Krempe, who tells Victor that his previous studies have all been a waste of time. He knows he needs to make a creature but procrastinates. Young Victor prefers not to surround himself with a great many casual friends; instead, he is very intimate with a select few. Shortly before his departure, Elizabeth falls ill with scarlet fever. He then falls asleep in his boat and eventually lands in Ireland. They married two years later, and Victor was born soon after.
Destiny, however, will return him to the problems of natural philosophy. See At the age of seventeen, Victor leaves his family in Geneva to attend the university at Ingolstadt. Even I figured out the only way for the monster to get revenge is to kill Elizabeth, which he does. Victor's great skill and unusual ardor impress his professors and classmates alike. He takes the body parts collected from charnel houses and graveyards and sows them together.
He hates the professor, but worse is the crushing of his dreams as he prepares to spend years studying with this man. His parents met, he tells us, when his father went in search of a dear old friend. This plot device in which an expectation is expressed, only to be dashed a moment later by a seemingly chance occurrence is a common one in the novel. Natural philosophy and chemistry become Victor's sole occupations. Women in Frankenstein fit into few roles: the loving, sacrificial mother; the innocent, sensitive child; and the concerned, confused, abandoned lover.
He hears the sweet sound of music but cannot understand. Phil: You must have been very upset? Chapter 12: The interview continues. Chapters 7-13 This Frankenstein plot summary of chapters 7-13 will give you that extra edge while teaching, studying or reading. As the girl was an orphan, and her adoptive family lacked the means to care for her, the Frankensteins determined to raise the child as their own. Find someone with a little more sense, like a tattoo artist or the treasurer of the local motorcycle gang.
He's sneaking off in the middle of the night with a shovel and digging them up—or paying someone to do it for him. Waldman agrees to take Victor on as a pupil, and Victor rejoices that he's not going to be spending years with Krempe. You, like Victor, will find it repulsive. She recovers, but Victor's mother catches the illness while nursing her back to health and dies herself. He whines in his first three letters about how lonely he is because he has no friends and his crew are a bunch of primates, incapable of intelligent conversation. He has become mad with the desire for not only discovery, but also for omnipotence the state of being all-powerful and omniscience the state of being all-knowing. So Victor makes his plans to leave.
Victor packs up his supplies, ties them to a rock, and sinks them to the bottom of the ocean. Though Elizabeth recovers thanks to her extraordinary care, Caroline herself contracts the fever. But Victor's introduction to adulthood is a marked contrast from the idyllic childhood he spent surrounded by family and friends. A number of the relationships described in this chapter are structured as a relation between a caretaker and a cared-for: that between Caroline's father and Caroline; Victor's father and Caroline; the Frankensteins and Elizabeth; and between Victor and Elizabeth, to name a few. Still in grief, Victor says goodbye to Clerval, Elizabeth, and his father and leaves to study at Ingolstadt, a university in Germany. In Chapter 3, tragedy and disappointment creep into his world. GradeSaver, 12 June 2015 Web.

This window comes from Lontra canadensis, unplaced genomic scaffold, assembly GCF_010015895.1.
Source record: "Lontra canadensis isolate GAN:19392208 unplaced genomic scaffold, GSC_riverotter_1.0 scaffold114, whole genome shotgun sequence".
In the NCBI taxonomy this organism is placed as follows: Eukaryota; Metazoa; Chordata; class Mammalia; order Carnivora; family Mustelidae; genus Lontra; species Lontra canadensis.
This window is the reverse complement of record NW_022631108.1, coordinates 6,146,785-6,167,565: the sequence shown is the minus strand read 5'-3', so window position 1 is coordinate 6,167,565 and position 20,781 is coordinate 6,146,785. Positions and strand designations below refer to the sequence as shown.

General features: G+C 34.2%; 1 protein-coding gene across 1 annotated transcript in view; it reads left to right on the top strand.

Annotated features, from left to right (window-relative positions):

In Chapter 2, Shelley details the differences between Victor and his friends, and sets him on the path to the scientific work he will one day do. The plot device of dashed expectation also serves to suggest that the course of destiny is unalterable. Anyone with a brain would, of course, never agree to travel through ice with a loon looking to discover the secret of magnets. The monster realised that fire not only provided warmth but he was also able to cook over the fire. His reading is directed toward the learning of secrets of forbidden knowledge. He spends the night pacing in his courtyard. His father tells him that the book is pure trash; Victor does not heed him, however, since his father does not explain why the book is trash.
Laboratory work particularly fascinates him, and he soon finds himself secluded there for days at a time. Perhaps is trying to tell us a bit about both men's personalities if we translate both names from the German language. Of course, he is crazy. Phil: What do you have to say Victor? Professor Krempe Immediately, Victor is turned off by Professor Krempe, who seems to be a nasty little old man. Shelley subtly argues that there is nothing more wretched than an orphan: one must care for one's children, since one is responsible for bringing them into the world.